Now that the election is over and all that is left is the counting in two key senate races, it is time to consider what this will do for numismatic-related legislation. The 109th congress was very busy over the last two years. However, with a lame duck session of congress beginning next week with no passed budget, numismatic-related bills are finished for this year.
By rule, all legislation not enacted into law does not carry over into the next congress. So any bill that is active in the 109th congress, they would have to be re-introduced during the 110th congress for consideration. While some of these bills were originally introduced by representatives looking to curry favor with their voters back home, there are a few that have a chance in the next congress.
When the ten 1933 Saint-Gaudens Double Eagles that once belonged to Israel Switt were confiscated from one of his decedents, there was a move by congress to try to create a law that would define what was legal tender and what was not. Rep. Frank Lewis (R-OK) introduced the Numismatic Rarities Certainty Act of 2006 (H.R. 5077) to help determine the legality of other coins and patterns not “officially” considered US Government property, even though the Mint has not pursued those coins. Although the bill is still in committee, there is no reason to think that this will not be brought up again.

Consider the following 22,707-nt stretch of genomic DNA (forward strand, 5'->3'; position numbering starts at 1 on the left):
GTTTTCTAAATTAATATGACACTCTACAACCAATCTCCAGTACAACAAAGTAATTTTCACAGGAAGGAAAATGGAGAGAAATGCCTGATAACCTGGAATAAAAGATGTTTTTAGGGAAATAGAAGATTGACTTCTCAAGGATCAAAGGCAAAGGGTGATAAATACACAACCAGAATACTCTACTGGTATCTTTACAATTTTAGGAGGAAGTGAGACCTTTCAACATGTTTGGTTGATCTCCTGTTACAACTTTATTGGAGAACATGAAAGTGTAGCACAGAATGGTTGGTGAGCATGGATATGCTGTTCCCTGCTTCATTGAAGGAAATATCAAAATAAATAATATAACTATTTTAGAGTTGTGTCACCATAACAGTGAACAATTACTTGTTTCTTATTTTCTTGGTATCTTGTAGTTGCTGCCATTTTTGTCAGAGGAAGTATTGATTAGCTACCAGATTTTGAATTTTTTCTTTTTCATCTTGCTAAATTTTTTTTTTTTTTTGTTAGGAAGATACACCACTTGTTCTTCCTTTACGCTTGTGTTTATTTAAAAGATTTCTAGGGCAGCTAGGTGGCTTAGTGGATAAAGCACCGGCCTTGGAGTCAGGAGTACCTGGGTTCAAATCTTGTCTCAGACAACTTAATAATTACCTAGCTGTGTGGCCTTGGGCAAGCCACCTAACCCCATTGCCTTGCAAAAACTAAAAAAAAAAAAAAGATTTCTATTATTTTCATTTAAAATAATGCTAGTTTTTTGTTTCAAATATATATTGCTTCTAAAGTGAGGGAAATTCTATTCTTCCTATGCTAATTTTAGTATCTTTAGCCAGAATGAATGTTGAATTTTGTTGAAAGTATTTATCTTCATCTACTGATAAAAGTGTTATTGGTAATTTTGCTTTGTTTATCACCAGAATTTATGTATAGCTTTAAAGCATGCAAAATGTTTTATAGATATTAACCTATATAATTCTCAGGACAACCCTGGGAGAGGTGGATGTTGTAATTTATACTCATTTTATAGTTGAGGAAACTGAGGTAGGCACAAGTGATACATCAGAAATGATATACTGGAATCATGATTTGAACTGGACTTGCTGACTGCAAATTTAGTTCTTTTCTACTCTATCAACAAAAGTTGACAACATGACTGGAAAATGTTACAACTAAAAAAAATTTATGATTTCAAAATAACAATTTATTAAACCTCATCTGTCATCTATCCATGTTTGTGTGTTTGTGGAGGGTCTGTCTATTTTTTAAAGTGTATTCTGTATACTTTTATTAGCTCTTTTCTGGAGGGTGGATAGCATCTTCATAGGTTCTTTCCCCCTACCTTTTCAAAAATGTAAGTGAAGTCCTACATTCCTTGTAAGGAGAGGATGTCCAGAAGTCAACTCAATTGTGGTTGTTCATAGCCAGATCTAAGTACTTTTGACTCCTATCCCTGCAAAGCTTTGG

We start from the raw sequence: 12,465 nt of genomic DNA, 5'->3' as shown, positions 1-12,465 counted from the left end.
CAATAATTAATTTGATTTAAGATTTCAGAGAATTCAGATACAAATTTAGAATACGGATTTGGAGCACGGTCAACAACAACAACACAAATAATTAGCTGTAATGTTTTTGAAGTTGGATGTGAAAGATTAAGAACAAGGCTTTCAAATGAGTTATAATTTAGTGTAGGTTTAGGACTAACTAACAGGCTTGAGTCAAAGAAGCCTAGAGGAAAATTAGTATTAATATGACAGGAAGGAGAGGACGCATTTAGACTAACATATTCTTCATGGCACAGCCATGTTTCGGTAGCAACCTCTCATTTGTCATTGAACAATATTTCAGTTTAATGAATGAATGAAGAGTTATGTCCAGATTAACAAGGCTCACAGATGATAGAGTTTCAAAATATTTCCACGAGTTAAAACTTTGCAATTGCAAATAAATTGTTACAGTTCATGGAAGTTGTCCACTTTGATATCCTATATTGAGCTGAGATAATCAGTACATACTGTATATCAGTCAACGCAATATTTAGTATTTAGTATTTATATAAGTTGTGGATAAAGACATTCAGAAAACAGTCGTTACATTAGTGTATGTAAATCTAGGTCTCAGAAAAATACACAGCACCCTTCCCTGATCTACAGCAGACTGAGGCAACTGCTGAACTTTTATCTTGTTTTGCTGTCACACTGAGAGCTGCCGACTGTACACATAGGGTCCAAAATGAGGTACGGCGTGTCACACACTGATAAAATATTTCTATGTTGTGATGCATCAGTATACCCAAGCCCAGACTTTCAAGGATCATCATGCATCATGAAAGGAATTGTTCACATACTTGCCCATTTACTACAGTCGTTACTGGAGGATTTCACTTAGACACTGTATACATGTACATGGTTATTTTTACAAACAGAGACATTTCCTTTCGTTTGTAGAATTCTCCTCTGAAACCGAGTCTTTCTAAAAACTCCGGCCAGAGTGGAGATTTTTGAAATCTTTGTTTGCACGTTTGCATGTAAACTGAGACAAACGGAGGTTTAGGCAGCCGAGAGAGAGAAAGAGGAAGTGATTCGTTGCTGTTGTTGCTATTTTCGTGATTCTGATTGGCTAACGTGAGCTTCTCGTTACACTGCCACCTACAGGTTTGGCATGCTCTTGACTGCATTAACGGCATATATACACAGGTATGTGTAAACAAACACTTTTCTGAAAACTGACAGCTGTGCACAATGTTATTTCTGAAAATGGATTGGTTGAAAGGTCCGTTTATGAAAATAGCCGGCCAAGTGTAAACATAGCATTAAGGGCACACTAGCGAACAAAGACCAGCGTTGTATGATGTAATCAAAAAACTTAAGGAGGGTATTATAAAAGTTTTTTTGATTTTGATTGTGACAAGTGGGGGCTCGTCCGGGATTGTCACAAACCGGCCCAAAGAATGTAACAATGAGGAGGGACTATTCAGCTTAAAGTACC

Rep. Jim Kolbe (R-AZ) introduced the Currency Overhaul for an Industrious Nation (COIN) Act (H.R. 5818) late in the second session. It is a sweeping piece of legislation that seeks to stop circulating cents by codifying rounding for cash transactions, eliminates the one-dollar paper currency in favor of coinage, re-introduces the $2 for circulation, along with other changes. Since the bill was introduced in August, there is no chance of this being resolved in this congress. There are some provision that are promising and will be brought again.
Two commemoratives that passed where they were introduced are certain to be re-introduced. The NASA and JPL 50th Anniversary Commemorative Coin Act (H.R. 68) will celebrate the 50th anniversary of these institutions with a $50 gold and $1 silver coins in 2008 was passed in the House. Also, the American Veterans Disabled for Life Commemorative Coin Act (S. 633) was passed in the Senate and specifies the issuing of two $1 silver commemorative dollars with the proceeds helping fund the construction of the American Veterans Disabled for Life Memorial.
One more bill I would like to mention that did pass in the Senate but probably has little chance of being re-introduced in 2007. The Theodore Roosevelt Commemorative Coin Act (S. 863) was to honor the 100th anniversary of our 26th President being the first sitting president to win the Nobel Peace Prize in 1906. Although it passed the senate, the current state of politics in this country and that this year was the century anniversary makes this bill a long shot.
Congratulations to all of the winners and I hope you do what is right for the nation as well for all of us interested in numismatics.